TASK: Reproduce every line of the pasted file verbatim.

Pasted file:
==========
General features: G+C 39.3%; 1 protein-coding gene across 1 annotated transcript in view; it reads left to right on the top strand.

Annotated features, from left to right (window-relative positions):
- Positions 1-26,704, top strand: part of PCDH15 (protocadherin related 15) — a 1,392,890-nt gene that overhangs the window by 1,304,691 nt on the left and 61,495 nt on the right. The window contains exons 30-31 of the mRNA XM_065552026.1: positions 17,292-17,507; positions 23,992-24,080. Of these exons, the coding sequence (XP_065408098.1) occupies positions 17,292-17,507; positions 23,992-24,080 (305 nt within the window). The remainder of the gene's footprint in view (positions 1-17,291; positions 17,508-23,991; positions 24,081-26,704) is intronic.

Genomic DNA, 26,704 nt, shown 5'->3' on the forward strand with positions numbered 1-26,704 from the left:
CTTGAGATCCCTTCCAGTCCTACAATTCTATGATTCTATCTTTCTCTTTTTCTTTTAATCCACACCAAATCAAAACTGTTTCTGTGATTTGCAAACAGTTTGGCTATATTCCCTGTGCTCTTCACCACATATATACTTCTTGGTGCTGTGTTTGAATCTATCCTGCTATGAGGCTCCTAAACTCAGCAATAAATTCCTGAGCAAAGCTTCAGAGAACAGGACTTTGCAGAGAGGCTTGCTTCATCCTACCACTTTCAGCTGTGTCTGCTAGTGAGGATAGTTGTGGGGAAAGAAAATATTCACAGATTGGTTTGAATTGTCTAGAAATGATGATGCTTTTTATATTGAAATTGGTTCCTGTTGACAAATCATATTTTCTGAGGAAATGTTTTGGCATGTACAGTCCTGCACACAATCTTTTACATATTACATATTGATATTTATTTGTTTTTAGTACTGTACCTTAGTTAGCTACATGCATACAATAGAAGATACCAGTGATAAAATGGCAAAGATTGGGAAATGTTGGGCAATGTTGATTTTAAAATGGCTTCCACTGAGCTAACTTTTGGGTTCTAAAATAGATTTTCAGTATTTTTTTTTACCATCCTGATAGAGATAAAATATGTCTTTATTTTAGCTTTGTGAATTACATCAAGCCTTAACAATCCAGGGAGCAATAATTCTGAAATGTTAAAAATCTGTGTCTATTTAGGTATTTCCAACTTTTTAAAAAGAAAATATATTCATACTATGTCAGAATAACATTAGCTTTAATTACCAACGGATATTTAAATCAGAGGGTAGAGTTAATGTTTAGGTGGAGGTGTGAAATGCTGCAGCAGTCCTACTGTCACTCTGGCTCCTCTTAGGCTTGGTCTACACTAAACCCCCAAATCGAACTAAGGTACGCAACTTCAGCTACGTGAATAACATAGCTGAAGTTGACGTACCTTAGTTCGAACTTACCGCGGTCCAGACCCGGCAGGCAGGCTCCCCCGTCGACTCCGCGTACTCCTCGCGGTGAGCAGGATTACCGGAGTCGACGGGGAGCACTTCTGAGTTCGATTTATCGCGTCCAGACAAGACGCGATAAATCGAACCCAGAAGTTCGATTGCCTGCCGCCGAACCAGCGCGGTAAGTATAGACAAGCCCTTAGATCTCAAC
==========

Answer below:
General features: G+C 39.3%; 1 protein-coding gene across 1 annotated transcript in view; it reads left to right on the top strand.

Annotated features, from left to right (window-relative positions):
- Positions 1-26,704, top strand: part of PCDH15 (protocadherin related 15) — a 1,392,890-nt gene that overhangs the window by 1,304,691 nt on the left and 61,495 nt on the right. The window contains exons 30-31 of the mRNA XM_065552026.1: positions 17,292-17,507; positions 23,992-24,080. Of these exons, the coding sequence (XP_065408098.1) occupies positions 17,292-17,507; positions 23,992-24,080 (305 nt within the window). The remainder of the gene's footprint in view (positions 1-17,291; positions 17,508-23,991; positions 24,081-26,704) is intronic.

Genomic DNA, 26,704 nt, shown 5'->3' on the forward strand with positions numbered 1-26,704 from the left:
CTTGAGATCCCTTCCAGTCCTACAATTCTATGATTCTATCTTTCTCTTTTTCTTTTAATCCACACCAAATCAAAACTGTTTCTGTGATTTGCAAACAGTTTGGCTATATTCCCTGTGCTCTTCACCACATATATACTTCTTGGTGCTGTGTTTGAATCTATCCTGCTATGAGGCTCCTAAACTCAGCAATAAATTCCTGAGCAAAGCTTCAGAGAACAGGACTTTGCAGAGAGGCTTGCTTCATCCTACCACTTTCAGCTGTGTCTGCTAGTGAGGATAGTTGTGGGGAAAGAAAATATTCACAGATTGGTTTGAATTGTCTAGAAATGATGATGCTTTTTATATTGAAATTGGTTCCTGTTGACAAATCATATTTTCTGAGGAAATGTTTTGGCATGTACAGTCCTGCACACAATCTTTTACATATTACATATTGATATTTATTTGTTTTTAGTACTGTACCTTAGTTAGCTACATGCATACAATAGAAGATACCAGTGATAAAATGGCAAAGATTGGGAAATGTTGGGCAATGTTGATTTTAAAATGGCTTCCACTGAGCTAACTTTTGGGTTCTAAAATAGATTTTCAGTATTTTTTTTTACCATCCTGATAGAGATAAAATATGTCTTTATTTTAGCTTTGTGAATTACATCAAGCCTTAACAATCCAGGGAGCAATAATTCTGAAATGTTAAAAATCTGTGTCTATTTAGGTATTTCCAACTTTTTAAAAAGAAAATATATTCATACTATGTCAGAATAACATTAGCTTTAATTACCAACGGATATTTAAATCAGAGGGTAGAGTTAATGTTTAGGTGGAGGTGTGAAATGCTGCAGCAGTCCTACTGTCACTCTGGCTCCTCTTAGGCTTGGTCTACACTAAACCCCCAAATCGAACTAAGGTACGCAACTTCAGCTACGTGAATAACATAGCTGAAGTTGACGTACCTTAGTTCGAACTTACCGCGGTCCAGACCCGGCAGGCAGGCTCCCCCGTCGACTCCGCGTACTCCTCGCGGTGAGCAGGATTACCGGAGTCGACGGGGAGCACTTCTGAGTTCGATTTATCGCGTCCAGACAAGACGCGATAAATCGAACCCAGAAGTTCGATTGCCTGCCGCCGAACCAGCGCGGTAAGTATAGACAAGCCCTTAGATCTCAAC